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Wednesday, October 19, 2011

Timon of Athens–Charity Begins and Stops at Home

Timon of Athens has a big debt problem.  He is underwater, overspent, and his credit not surprisingly is bad. The irony of the situation is that he has gone into debt to buy his friends gifts, and when he has run out of money because of this largesse, and when he turns to these very friends for a loan, they abandon him.  Not only do they abandon him, but they call in their debts.  Worst of all, they do not even think of selling the valuable gifts to loan him or give him money.  Why was he so generous, especially to his wealthy friends? Did he not understand that there is no contractual obligation in gift-giving, only an unwritten social code? And how did he so overestimate the generosity of others, especially when he had Apemantus the Cynic to advise him?

The plot of the play is simple – Timon gives gifts generously, goes into debt, asks for credit, is turned down, becomes a disillusioned and misanthropic hermit, and dies.  There are no complicated historical twists and turns, no gender-bending love stories, no tragic plots and subplots.  There is neither beautiful lyric poetry, nor sharp wit and ripostes; no strong women (in fact this is the only play where women, except for two prostitutes who exist only to transmit disease), no complex men – just Timon who is more front and center than any other of Shakespeare’s main characters.

Yet, the play is intriguing because Shakespeare, as in his Tragedies, leaves more questions unanswered than answered.  First, the question of the nature or origin of Timon’s largesse.  Because he is a noble of the first rank, it is fairly certain that he is not trying to curry favor either with his superiors or inferiors.  He gives to his noble friends who have no designs on him or his position.  He is not acting in the spirit of Christian giving – alms to the poor – and faithful to the Catholic doctrine of good works.  There is no reason to believe that he is giving because of the Protestant doctrine of faith (i.e., his works are a result of his being saved, not a means to that end).  He is not giving as a form of social security – giving now to assure credit when times get tough; nor is he applying some moral test to see how reliable his friends are, or on a higher level to plumb human nature and determine if there is some modicum of goodness in man.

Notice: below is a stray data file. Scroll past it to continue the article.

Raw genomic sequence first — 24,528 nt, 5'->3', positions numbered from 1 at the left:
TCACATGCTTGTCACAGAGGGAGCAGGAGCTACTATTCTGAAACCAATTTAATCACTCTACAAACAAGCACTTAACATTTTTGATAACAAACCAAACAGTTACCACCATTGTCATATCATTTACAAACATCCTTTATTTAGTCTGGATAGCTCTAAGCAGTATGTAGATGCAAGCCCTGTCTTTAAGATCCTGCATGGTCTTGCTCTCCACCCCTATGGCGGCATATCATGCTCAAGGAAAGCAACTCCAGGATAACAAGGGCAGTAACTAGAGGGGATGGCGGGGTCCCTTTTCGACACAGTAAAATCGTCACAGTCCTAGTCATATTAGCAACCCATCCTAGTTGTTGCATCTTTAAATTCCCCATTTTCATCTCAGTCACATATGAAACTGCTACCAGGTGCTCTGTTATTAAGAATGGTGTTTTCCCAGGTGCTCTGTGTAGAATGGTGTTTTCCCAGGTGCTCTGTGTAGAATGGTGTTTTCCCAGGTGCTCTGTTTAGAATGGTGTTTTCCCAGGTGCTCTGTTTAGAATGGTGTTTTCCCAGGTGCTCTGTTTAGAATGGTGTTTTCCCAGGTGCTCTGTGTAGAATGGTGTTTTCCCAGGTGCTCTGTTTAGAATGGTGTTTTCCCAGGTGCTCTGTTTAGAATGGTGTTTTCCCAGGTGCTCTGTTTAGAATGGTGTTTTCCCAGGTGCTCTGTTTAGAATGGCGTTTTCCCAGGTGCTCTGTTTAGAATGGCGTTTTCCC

The most likely explanation is that he gives because he likes the thanks and attention he receives; and because of this vanity he is unaware that the adulation he receives is simply venal flattery – toadying, sycophantic behavior on the part of the recipients so that they can receive more gifts. 

So Timon is not a very sympathetic character.  He is vain, with little understanding of human nature.  His total isolation from reality is such, that when he finds that his friends refuse to loan/give him money, he changes overnight from generous benefactor to ugly misanthrope.  To quote Uncle Guido, “He shoulda known better”. Are we supposed to identify with this ‘tragic’ character, brought down by this tragic flaw of ignorance?  Hardly.  Are we supposed to resonate with the argument that all men are either flatterers or charlatans?  Again, hardly, because Shakespeare himself has more than eloquently described the chicanery and duplicity of the court.  A.D. Nuttall observes:

Nineteenth-century critics tended to see Timon as a noble spirit vilely used by others.  Earlier critics saw him as less than admirable, a fool or extravagant show-off.  Ethically, his generous actions ask for a generous response.  On the practical level his near-hysterical giving virtually invites abuse from the recipient.  There is the low idiom: “He asked for it”.

The Merchant of Venice addresses the central philosophical theme of Timon, if there is one.  Shylock is the post-modern man, beyond gentility and gentlemen’s agreements and into contracts. You don’t lend money unless you have collateral.  A man’s word doesn’t count.   It is the new world where vanity is the refuge of fools.  Shylock knows better, but gets his comeuppance when he agrees under pressure to convert to Christianity which for him, is a step backwards into social illusion.